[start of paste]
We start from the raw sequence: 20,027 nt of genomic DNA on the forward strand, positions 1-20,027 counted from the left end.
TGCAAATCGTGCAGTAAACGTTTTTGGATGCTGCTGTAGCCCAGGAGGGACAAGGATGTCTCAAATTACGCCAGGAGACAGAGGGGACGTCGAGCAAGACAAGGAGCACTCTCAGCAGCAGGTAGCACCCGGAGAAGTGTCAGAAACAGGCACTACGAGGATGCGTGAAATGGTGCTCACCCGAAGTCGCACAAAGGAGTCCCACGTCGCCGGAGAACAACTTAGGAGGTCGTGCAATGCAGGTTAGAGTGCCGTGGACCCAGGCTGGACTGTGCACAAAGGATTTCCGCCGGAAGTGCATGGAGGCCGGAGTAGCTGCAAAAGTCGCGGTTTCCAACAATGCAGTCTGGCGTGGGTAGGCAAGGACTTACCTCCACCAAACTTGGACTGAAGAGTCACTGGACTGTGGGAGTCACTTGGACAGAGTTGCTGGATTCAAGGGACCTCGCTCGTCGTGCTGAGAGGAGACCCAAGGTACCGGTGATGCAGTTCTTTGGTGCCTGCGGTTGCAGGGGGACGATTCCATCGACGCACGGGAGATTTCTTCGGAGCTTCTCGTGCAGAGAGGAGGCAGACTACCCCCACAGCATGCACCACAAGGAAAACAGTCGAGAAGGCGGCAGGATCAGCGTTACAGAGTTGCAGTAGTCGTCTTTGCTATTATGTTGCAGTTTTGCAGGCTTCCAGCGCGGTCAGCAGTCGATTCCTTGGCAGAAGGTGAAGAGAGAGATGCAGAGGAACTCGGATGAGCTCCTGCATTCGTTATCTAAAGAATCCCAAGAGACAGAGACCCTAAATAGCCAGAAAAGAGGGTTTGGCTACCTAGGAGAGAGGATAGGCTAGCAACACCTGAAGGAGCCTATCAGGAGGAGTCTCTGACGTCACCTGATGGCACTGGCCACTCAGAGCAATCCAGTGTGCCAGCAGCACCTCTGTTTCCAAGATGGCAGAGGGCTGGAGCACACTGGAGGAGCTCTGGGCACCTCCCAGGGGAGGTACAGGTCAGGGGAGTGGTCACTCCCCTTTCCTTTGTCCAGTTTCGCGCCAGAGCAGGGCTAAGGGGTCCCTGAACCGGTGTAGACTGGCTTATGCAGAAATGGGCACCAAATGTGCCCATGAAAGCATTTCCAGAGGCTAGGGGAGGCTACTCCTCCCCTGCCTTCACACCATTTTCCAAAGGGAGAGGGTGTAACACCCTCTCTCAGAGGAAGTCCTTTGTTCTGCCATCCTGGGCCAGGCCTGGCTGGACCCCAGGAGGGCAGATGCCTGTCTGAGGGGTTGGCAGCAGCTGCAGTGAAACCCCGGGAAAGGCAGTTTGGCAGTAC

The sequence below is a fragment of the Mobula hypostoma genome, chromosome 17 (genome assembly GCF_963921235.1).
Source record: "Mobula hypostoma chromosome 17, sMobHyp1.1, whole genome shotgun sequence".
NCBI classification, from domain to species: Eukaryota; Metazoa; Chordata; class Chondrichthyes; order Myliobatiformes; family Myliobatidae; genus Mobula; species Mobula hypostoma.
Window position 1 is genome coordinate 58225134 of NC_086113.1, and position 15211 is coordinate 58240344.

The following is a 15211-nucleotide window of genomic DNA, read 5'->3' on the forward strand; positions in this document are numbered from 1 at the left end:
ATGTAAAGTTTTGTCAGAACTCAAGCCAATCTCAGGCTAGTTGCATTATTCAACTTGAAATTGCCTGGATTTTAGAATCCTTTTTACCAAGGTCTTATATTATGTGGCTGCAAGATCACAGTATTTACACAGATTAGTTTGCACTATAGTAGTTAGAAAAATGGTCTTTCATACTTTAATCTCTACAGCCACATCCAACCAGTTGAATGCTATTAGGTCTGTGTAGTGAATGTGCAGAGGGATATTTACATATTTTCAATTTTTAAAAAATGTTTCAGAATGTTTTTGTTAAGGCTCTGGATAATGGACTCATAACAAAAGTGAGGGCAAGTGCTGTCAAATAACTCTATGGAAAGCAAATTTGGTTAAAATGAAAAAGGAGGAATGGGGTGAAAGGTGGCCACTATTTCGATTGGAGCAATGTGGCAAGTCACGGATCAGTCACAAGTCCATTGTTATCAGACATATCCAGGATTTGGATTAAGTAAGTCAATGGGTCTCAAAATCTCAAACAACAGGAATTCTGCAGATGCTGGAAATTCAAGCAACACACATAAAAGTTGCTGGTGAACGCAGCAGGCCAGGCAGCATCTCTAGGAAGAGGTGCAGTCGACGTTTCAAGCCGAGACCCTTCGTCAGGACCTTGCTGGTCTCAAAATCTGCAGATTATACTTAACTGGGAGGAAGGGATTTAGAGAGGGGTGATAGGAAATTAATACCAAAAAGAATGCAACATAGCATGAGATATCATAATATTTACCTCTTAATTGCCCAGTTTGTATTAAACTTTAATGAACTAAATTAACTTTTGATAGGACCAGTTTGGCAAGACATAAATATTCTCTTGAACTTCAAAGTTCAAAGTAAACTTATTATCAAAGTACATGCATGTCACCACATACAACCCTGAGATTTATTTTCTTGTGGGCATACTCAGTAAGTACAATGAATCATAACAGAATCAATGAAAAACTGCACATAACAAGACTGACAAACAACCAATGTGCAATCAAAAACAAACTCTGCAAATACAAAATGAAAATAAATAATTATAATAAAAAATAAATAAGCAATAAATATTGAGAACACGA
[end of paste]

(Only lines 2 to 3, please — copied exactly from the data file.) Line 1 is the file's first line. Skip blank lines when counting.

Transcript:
TGCAAATCGTGCAGTAAACGTTTTTGGATGCTGCTGTAGCCCAGGAGGGACAAGGATGTCTCAAATTACGCCAGGAGACAGAGGGGACGTCGAGCAAGACAAGGAGCACTCTCAGCAGCAGGTAGCACCCGGAGAAGTGTCAGAAACAGGCACTACGAGGATGCGTGAAATGGTGCTCACCCGAAGTCGCACAAAGGAGTCCCACGTCGCCGGAGAACAACTTAGGAGGTCGTGCAATGCAGGTTAGAGTGCCGTGGACCCAGGCTGGACTGTGCACAAAGGATTTCCGCCGGAAGTGCATGGAGGCCGGAGTAGCTGCAAAAGTCGCGGTTTCCAACAATGCAGTCTGGCGTGGGTAGGCAAGGACTTACCTCCACCAAACTTGGACTGAAGAGTCACTGGACTGTGGGAGTCACTTGGACAGAGTTGCTGGATTCAAGGGACCTCGCTCGTCGTGCTGAGAGGAGACCCAAGGTACCGGTGATGCAGTTCTTTGGTGCCTGCGGTTGCAGGGGGACGATTCCATCGACGCACGGGAGATTTCTTCGGAGCTTCTCGTGCAGAGAGGAGGCAGACTACCCCCACAGCATGCACCACAAGGAAAACAGTCGAGAAGGCGGCAGGATCAGCGTTACAGAGTTGCAGTAGTCGTCTTTGCTATTATGTTGCAGTTTTGCAGGCTTCCAGCGCGGTCAGCAGTCGATTCCTTGGCAGAAGGTGAAGAGAGAGATGCAGAGGAACTCGGATGAGCTCCTGCATTCGTTATCTAAAGAATCCCAAGAGACAGAGACCCTAAATAGCCAGAAAAGAGGGTTTGGCTACCTAGGAGAGAGGATAGGCTAGCAACACCTGAAGGAGCCTATCAGGAGGAGTCTCTGACGTCACCTGATGGCACTGGCCACTCAGAGCAATCCAGTGTGCCAGCAGCACCTCTGTTTCCAAGATGGCAGAGGGCTGGAGCACACTGGAGGAGCTCTGGGCACCTCCCAGGGGAGGTACAGGTCAGGGGAGTGGTCACTCCCCTTTCCTTTGTCCAGTTTCGCGCCAGAGCAGGGCTAAGGGGTCCCTGAACCGGTGTAGACTGGCTTATGCAGAAATGGGCACCAAATGTGCCCATGAAAGCATTTCCAGAGGCTAGGGGAGGCTACTCCTCCCCTGCCTTCACACCATTTTCCAAAGGGAGAGGGTGTAACACCCTCTCTCAGAGGAAGTCCTTTGTTCTGCCATCCTGGGCCAGGCCTGGCTGGACCCCAGGAGGGCAGATGCCTGTCTGAGGGGTTGGCAGCAGCTGCAGTGAAACCCCGGGAAAGGCAGTTTGGCAGTAC

The sequence below is a fragment of the Mobula hypostoma genome, chromosome 17 (genome assembly GCF_963921235.1).